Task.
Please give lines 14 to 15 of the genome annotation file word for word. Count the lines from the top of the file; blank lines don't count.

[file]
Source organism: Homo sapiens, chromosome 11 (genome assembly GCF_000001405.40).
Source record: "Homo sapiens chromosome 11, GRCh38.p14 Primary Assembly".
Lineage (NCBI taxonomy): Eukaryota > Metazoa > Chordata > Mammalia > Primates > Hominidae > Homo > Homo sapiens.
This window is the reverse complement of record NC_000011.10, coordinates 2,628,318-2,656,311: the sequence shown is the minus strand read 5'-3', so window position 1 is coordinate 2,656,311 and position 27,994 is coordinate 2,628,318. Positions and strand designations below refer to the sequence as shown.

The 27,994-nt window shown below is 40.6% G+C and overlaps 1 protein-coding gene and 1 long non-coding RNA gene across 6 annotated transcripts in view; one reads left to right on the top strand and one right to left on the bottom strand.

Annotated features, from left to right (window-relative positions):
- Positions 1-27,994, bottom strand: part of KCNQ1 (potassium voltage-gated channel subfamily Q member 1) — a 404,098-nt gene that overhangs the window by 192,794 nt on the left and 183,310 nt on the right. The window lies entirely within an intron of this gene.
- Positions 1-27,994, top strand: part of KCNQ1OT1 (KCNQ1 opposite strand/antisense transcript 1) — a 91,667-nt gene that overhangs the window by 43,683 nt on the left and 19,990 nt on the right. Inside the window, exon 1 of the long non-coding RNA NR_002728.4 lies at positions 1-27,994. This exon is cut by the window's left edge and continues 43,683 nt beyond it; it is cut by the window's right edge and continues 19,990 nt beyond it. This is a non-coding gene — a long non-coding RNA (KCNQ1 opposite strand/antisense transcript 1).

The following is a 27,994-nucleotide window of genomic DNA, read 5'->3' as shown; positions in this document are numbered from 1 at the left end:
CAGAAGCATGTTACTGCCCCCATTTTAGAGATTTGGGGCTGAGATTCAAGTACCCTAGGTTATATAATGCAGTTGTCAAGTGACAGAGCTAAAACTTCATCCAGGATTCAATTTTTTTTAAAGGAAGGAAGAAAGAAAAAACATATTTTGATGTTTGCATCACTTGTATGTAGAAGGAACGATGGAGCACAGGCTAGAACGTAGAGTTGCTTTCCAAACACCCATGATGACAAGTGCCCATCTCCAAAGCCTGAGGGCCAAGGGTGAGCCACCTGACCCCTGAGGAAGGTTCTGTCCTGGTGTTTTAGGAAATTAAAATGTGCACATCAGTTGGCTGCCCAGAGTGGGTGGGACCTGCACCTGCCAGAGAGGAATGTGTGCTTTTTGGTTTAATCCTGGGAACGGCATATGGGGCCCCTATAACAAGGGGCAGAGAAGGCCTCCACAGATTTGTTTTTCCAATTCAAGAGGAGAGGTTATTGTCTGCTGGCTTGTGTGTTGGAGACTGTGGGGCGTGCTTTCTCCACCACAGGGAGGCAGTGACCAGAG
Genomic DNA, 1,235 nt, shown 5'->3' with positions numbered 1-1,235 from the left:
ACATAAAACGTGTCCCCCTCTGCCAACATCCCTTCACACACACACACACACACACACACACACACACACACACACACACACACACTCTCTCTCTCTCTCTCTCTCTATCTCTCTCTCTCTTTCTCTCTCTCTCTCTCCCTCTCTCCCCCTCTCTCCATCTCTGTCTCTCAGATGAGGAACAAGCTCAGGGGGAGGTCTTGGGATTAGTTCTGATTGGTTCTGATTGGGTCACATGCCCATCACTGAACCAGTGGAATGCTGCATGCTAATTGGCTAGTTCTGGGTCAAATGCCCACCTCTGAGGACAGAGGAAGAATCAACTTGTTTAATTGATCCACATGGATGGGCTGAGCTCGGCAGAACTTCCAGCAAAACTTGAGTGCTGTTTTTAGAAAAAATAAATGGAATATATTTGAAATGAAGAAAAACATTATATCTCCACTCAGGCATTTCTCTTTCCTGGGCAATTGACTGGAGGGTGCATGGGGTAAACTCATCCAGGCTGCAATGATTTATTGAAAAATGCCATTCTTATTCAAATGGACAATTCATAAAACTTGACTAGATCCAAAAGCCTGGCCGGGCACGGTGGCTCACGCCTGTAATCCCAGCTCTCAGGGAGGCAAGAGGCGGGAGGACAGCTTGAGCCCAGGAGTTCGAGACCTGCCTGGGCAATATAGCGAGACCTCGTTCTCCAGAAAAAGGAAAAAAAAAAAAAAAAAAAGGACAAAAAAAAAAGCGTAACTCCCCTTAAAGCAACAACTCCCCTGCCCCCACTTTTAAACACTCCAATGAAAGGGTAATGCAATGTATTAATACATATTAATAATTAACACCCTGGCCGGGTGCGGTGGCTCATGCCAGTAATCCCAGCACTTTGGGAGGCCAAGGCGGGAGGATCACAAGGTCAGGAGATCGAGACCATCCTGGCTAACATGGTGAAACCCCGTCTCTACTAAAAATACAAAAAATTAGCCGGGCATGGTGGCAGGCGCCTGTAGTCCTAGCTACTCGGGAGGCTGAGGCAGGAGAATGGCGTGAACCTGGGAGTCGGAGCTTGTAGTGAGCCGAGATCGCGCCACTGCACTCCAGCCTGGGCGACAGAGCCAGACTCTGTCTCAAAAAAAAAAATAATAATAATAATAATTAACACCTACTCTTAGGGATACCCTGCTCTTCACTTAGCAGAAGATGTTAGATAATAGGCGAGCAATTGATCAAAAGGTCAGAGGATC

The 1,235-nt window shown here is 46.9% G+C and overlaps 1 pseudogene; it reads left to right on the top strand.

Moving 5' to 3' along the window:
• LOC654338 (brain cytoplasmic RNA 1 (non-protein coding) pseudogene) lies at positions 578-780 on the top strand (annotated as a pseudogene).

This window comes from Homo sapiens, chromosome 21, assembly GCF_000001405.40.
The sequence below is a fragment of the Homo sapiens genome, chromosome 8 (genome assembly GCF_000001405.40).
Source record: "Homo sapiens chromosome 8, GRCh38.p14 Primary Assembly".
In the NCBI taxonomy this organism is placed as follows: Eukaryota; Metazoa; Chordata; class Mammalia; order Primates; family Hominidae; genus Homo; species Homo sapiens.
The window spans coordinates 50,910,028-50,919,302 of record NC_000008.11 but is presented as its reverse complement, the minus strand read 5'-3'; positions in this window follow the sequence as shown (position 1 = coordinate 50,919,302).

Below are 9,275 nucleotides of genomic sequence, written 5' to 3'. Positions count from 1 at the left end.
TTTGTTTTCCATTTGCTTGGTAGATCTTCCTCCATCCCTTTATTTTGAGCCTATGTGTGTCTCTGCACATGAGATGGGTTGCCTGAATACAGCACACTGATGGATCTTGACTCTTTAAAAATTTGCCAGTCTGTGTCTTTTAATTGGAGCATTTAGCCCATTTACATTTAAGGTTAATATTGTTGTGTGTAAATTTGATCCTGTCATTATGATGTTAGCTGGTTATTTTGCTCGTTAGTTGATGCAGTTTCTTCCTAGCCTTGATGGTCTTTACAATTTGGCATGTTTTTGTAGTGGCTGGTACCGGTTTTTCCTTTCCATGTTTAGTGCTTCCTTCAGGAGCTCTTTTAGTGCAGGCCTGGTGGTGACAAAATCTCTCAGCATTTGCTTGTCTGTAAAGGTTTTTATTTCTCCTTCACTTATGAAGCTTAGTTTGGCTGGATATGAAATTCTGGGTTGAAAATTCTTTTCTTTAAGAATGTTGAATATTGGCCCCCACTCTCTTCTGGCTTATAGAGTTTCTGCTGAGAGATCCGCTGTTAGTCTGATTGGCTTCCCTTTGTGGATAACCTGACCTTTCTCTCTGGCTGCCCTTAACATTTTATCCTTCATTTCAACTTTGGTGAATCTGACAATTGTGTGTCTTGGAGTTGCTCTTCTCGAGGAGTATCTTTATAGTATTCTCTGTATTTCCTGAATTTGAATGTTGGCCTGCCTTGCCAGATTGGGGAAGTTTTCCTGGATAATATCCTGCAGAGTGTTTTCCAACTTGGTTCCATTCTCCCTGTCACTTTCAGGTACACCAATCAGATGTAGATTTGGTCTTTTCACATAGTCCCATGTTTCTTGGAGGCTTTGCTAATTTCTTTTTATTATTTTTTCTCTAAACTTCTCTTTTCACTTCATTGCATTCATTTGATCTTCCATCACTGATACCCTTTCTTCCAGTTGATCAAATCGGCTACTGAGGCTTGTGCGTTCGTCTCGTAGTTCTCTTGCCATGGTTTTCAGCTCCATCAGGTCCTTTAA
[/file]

Moving 5' to 3' along the window:
• LOC654338 (brain cytoplasmic RNA 1 (non-protein coding) pseudogene) lies at positions 578-780 on the top strand (annotated as a pseudogene).